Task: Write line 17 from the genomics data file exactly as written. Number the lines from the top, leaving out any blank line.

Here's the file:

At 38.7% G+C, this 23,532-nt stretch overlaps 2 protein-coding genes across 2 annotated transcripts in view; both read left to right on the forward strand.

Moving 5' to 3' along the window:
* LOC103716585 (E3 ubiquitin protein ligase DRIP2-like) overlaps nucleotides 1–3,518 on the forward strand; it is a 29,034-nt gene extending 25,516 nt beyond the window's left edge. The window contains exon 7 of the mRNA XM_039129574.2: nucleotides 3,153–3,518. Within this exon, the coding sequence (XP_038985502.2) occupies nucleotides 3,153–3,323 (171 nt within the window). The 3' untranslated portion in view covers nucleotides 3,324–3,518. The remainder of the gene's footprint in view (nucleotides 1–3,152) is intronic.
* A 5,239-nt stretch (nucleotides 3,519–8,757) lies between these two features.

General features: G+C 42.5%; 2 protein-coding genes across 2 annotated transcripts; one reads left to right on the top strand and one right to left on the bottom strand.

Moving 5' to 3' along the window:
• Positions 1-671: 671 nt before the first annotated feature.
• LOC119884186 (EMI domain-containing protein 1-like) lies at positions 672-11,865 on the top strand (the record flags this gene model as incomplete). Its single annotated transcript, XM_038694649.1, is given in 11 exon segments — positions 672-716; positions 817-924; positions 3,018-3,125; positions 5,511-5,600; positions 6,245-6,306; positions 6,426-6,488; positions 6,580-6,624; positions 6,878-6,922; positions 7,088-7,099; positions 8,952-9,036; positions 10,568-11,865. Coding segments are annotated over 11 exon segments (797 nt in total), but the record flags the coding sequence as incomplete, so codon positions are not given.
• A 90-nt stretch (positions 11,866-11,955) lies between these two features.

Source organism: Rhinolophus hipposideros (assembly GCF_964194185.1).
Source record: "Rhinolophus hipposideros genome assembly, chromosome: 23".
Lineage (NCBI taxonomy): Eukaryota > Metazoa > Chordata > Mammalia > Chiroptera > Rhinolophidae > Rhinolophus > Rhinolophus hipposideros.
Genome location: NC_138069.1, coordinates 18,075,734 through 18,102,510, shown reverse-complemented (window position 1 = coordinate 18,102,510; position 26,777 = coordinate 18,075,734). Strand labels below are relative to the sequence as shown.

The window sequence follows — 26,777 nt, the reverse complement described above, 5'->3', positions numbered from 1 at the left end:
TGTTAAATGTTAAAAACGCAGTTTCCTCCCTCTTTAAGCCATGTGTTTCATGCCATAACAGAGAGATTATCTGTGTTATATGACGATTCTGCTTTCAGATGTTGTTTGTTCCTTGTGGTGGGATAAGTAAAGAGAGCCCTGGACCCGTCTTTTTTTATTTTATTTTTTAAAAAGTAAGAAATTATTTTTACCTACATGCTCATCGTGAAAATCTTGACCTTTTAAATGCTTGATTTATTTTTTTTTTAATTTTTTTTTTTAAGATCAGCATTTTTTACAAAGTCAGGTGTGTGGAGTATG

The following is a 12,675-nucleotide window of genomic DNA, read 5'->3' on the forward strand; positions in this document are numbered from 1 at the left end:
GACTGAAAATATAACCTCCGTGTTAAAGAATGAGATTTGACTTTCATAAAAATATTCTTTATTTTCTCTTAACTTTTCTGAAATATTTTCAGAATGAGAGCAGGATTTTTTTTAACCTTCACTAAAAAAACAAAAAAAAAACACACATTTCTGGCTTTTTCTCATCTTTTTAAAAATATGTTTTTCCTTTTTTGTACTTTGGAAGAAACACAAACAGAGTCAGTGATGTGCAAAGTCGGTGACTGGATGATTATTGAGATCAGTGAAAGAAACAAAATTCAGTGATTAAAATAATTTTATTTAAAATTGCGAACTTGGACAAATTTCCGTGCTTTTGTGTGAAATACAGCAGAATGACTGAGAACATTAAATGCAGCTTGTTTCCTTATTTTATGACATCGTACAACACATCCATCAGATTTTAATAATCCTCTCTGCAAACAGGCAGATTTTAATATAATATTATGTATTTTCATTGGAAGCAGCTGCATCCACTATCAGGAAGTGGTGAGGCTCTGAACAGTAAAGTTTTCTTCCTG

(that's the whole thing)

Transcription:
GACTGAAAATATAACCTCCGTGTTAAAGAATGAGATTTGACTTTCATAAAAATATTCTTTATTTTCTCTTAACTTTTCTGAAATATTTTCAGAATGAGAGCAGGATTTTTTTTAACCTTCACTAAAAAAACAAAAAAAAAACACACATTTCTGGCTTTTTCTCATCTTTTTAAAAATATGTTTTTCCTTTTTTGTACTTTGGAAGAAACACAAACAGAGTCAGTGATGTGCAAAGTCGGTGACTGGATGATTATTGAGATCAGTGAAAGAAACAAAATTCAGTGATTAAAATAATTTTATTTAAAATTGCGAACTTGGACAAATTTCCGTGCTTTTGTGTGAAATACAGCAGAATGACTGAGAACATTAAATGCAGCTTGTTTCCTTATTTTATGACATCGTACAACACATCCATCAGATTTTAATAATCCTCTCTGCAAACAGGCAGATTTTAATATAATATTATGTATTTTCATTGGAAGCAGCTGCATCCACTATCAGGAAGTGGTGAGGCTCTGAACAGTAAAGTTTTCTTCCTG